By now you all know that the city’s property tax assessment system is in flux. And While the city anticipates that the move to actual-value assessments will generate $90 million more in revenue
, some of the city’s wealthiest landowners still aren’t paying one red cent.
Who are these deadbeats? Some of our city's finest nonprofit institutions like Penn, Drexel, HUP, and Jefferson. As nonprofits they don’t pay taxes, and in recent years they also stopped making payments-in-lieu-of-taxes (PILOTs) to the city because of state legislation that softened the threat of losing nonprofit status due to nonpayment.
City Paper’s Daniel Denvir breaks down the extent of Philly’s PILOT problem
in a recent piece, explaining:
Philadelphia has more tax-exempt land (by value) than any other major city in the United States―an estimated 10.8 percent in 2006.
The city gave me the latest numbers: land in the city of Philadelphia is worth about $56,258,370,844. Of that, $13,237,113,300 belongs to tax-exempt institutions, and a minimum of (they say this is a conservative estimate because not all university and hospital properties are included) $3,622,362,900 belongs to universities and hospitals that could pay PILOTs―6.4 percent of the total market value of city land. Taxed at current rates, these universities and hospitals would pay at least $106,713,620―or more than enough to cover the $90 million extra you and my landlord will be paying.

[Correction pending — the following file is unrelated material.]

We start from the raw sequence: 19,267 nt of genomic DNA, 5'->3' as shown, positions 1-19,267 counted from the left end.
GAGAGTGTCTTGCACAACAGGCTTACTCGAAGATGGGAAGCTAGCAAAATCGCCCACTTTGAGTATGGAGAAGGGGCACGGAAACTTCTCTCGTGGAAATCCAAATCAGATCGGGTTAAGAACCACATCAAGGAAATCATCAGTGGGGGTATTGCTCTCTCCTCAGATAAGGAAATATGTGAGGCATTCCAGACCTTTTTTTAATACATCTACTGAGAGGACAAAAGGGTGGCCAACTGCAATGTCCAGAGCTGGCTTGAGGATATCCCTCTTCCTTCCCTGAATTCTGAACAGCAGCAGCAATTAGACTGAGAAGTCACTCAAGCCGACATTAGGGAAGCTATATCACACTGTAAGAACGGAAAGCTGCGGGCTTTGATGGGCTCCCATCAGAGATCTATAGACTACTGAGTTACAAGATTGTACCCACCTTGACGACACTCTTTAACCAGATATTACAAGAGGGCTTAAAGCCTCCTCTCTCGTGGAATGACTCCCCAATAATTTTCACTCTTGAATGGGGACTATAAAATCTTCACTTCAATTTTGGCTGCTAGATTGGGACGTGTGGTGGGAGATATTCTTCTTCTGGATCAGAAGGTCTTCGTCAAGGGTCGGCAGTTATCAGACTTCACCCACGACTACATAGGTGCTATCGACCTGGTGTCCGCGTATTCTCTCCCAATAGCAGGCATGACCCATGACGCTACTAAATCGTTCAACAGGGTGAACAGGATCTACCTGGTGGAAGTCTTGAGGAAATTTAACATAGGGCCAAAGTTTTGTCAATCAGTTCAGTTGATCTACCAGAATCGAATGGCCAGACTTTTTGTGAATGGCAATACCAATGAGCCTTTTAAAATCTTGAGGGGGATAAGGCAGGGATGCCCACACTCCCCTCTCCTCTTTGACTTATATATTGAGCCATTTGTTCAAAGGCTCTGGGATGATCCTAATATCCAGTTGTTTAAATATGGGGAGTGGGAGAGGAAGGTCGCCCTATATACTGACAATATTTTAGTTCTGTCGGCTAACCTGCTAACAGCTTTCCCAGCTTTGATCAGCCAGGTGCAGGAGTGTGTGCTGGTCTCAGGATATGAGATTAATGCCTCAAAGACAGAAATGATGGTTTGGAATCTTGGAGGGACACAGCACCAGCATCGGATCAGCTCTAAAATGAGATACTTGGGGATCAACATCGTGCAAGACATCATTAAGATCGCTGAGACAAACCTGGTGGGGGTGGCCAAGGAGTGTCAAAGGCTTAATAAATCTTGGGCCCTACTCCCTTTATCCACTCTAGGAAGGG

Sure Philly’s eds and meds are important anchor institutions, Denvir acknowledges, but shouldn't they do better by the city they're in? Why is there’s so little political will to ask these anchor nonprofits to pony up (something, anything) instead of being dead weight on the property tax rolls?
The Daily News
picked up the baton this week with a simliar piece on the city's PILOT problem
. Alongside it, an It's Our Money column explained how some for-profit businesses actually make PILOT payments even though they don't have to